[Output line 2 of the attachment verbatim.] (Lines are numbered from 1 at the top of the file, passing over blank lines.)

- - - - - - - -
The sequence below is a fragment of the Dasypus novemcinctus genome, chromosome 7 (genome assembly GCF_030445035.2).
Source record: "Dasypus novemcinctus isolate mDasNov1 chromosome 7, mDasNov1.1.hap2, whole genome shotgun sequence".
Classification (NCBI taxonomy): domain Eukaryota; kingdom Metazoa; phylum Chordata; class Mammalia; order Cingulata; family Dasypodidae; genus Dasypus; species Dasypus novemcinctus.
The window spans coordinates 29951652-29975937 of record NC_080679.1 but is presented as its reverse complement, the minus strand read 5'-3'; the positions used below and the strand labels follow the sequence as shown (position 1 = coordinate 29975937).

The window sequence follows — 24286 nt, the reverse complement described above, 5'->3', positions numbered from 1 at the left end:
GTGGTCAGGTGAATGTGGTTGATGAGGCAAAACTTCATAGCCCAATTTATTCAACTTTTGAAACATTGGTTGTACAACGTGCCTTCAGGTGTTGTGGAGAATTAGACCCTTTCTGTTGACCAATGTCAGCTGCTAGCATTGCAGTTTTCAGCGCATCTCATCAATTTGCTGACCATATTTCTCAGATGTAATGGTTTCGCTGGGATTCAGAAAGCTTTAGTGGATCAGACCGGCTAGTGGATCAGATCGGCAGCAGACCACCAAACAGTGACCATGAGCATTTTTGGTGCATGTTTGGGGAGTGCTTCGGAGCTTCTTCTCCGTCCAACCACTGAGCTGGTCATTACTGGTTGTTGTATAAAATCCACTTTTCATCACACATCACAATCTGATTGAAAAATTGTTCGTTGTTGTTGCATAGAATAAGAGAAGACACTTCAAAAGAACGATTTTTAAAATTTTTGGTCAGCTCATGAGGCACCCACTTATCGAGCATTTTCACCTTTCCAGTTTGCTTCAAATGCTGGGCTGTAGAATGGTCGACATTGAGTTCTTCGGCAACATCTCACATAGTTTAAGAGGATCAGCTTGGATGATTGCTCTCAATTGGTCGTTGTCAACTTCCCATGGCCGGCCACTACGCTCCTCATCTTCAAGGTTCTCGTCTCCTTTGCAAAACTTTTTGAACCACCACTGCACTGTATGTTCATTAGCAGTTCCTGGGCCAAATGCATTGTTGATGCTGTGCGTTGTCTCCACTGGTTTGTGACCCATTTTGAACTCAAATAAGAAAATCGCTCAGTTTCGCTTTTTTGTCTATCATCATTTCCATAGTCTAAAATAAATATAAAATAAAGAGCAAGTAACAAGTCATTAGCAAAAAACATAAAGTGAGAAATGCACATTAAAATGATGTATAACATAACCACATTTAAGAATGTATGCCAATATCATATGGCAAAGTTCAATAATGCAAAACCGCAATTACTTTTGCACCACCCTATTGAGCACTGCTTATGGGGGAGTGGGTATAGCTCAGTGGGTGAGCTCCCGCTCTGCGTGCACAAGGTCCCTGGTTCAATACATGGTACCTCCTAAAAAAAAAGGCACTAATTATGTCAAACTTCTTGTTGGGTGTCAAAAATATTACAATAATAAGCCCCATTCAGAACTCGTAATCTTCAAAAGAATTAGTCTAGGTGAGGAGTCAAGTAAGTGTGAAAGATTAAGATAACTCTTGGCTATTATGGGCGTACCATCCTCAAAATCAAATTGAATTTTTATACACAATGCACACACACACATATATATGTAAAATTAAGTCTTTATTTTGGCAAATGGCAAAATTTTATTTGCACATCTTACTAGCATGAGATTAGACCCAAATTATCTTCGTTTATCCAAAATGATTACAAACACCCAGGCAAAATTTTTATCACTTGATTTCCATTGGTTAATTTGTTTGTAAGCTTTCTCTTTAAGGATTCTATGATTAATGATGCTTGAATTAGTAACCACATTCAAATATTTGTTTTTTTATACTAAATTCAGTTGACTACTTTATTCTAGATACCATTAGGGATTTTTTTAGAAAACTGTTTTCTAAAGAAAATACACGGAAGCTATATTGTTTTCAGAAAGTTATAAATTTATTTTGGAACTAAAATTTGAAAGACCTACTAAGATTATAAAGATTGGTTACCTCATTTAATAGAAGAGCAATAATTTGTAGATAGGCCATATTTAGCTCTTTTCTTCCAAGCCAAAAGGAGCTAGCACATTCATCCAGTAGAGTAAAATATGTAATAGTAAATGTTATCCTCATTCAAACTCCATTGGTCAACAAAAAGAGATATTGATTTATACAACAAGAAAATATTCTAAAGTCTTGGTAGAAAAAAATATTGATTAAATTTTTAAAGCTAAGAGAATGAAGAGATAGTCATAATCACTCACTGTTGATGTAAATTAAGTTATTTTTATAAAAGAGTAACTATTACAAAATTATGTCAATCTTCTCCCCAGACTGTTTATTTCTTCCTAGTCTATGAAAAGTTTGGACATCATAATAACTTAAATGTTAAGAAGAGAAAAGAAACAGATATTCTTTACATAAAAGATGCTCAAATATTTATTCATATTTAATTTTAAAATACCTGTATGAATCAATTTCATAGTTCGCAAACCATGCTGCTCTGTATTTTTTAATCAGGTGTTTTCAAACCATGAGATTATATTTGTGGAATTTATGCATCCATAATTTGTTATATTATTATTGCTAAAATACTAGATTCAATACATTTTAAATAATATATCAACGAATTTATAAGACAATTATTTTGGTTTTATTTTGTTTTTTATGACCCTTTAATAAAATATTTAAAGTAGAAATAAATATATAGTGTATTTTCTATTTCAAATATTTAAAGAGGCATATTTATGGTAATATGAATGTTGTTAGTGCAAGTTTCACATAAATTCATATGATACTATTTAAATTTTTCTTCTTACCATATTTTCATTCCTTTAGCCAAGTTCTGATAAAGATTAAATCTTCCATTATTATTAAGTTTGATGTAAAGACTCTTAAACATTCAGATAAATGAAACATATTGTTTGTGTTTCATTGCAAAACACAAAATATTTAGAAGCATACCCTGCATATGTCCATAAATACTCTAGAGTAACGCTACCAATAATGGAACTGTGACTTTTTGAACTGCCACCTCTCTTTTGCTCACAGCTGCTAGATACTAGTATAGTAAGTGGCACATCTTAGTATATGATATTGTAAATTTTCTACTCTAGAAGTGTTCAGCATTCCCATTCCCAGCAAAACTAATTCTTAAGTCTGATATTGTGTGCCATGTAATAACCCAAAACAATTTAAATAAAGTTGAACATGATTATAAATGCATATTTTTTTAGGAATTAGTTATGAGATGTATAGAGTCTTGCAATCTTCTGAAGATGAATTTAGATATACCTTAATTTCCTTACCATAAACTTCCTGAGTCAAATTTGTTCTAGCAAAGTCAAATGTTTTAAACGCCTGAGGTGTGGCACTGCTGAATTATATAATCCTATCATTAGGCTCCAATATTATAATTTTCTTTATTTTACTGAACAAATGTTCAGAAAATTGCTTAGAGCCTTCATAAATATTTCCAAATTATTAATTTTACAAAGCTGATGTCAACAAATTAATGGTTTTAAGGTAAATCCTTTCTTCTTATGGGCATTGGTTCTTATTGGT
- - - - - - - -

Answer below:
Source record: "Dasypus novemcinctus isolate mDasNov1 chromosome 7, mDasNov1.1.hap2, whole genome shotgun sequence".